"They can't be here for us." That was how Donte Robinson described his initial reaction to seeing police officers enter the Starbucks in Philadelphia he and Rashon Nelson were at last week. Appearing Thursday on Good Morning America, Robinson and Nelson spoke about their Starbucks arrest for the first time — and offered their view on what it means in the context of 21st-century America.
According to Robinson, he and Nelson arrived at the Starbucks around 4:35 p.m. and asked to use the restroom. Robinson was informed they were for paying customers only, and so he and Nelson picked a table and sat down, waiting for a third party to arrive for a real estate meeting scheduled to begin at 4:45 p.m.
Robin Roberts, the GMA host who interviewed Robinson and Nelson, pointed out that emergency call records indicate the store manager called 911 at 4:37 p.m. — just two minutes after the two men arrived.
When the police showed up, officers told Robinson and Nelson they needed to leave the Starbucks premises. Video taken by a customer during the encounter shows Robinson and Nelson having a calm conversation with police officers before eventually being handcuffed and escorted out of the store.
According to Robinson, he does not want young men to be "traumatized by this" but instead "motivated and inspired." Nelson added that it was an opportunity to "really step up and show your greatness." Nelson also expressed desire for real change. "Put action into place and stop using your words," he told Roberts.
Roberts asked both men about a counter-argument raised by some — that Starbucks has a policy about making a purchase in order to use the facility. "Rules are rules." Robinson's response was that he understood that line of thinking, but "what's right is right and what's wrong is wrong."
Megan McCain made a point on The View that will likely be familiar to many readers: "This is real racism... when they're arrested for just sitting there and not ordering coffee, which I've done a million times." She went on to say that sometimes "you" go into Starbucks just to use the bathroom, which was a perk denied to Robinson as well.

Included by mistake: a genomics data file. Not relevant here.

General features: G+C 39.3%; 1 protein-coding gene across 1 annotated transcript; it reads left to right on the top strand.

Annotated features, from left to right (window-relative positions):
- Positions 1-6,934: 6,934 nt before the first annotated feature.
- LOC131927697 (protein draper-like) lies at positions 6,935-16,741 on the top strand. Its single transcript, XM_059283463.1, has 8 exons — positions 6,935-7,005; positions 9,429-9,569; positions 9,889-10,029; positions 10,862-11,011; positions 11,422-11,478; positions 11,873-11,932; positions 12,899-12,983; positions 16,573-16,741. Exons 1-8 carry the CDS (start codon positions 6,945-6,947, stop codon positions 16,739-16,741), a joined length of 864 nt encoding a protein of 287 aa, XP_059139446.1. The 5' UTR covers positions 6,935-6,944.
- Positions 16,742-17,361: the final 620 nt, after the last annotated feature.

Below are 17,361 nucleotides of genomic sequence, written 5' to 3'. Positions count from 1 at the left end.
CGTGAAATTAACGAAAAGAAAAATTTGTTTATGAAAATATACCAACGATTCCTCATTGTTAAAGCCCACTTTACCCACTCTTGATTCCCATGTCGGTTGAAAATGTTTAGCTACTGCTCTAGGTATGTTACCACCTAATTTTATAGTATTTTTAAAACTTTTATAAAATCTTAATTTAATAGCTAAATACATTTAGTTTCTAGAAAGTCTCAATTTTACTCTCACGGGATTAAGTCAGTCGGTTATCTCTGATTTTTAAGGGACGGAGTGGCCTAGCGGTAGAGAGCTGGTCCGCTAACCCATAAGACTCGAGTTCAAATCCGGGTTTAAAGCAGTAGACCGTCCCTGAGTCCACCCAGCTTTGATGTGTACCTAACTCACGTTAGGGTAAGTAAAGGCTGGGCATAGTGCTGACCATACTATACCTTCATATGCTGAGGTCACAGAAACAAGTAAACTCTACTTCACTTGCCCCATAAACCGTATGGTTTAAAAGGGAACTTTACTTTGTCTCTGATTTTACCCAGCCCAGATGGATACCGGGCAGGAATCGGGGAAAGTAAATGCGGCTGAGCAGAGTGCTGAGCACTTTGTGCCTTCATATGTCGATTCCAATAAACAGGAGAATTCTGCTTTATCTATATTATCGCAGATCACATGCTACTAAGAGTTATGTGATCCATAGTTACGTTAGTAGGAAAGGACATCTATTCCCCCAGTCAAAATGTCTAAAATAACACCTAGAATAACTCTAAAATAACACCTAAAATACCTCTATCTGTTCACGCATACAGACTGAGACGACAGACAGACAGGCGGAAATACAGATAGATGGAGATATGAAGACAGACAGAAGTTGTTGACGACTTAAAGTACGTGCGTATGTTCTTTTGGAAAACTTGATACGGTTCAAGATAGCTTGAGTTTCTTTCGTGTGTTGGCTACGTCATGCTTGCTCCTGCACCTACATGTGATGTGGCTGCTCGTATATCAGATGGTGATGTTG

In response to the firestorm of criticism that Starbucks has faced over the incident, the company is closing 8,000 stores on May 29 for mandatory training on racial bias.
Besides their appearance on GMA, Robinson and Nelson also did an interview Thursday with the AP. Robinson told the AP why he resisted requests that they leave Starbucks.
"We were there for a real reason, a real deal that we were working on," he said. "We were at a moment that could have a positive impact on a whole ladder of people, lives, families. So I was like, ‘No, you’re not stopping that right now.’”
Nelson went on to say that his arrest made him fear for his own life. Speaking with the AP, he said, "Anytime I’m encountered by cops, I can honestly say it’s a thought that runs through my mind." Though he's had encounters with the police before, neither Nelson nor Robinson had ever been arrested prior to last week. Both men spent several hours in jail and were given no indication of what would happen to them. They were finally released after midnight after the district attorney opted not to press charges.
The men are now in mediation with Starbucks and are reportedly advocating for major changes to the store's policies around ejecting customers, including a posted "customer bill of rights" and independent investigations when a customer complains about racial profiling.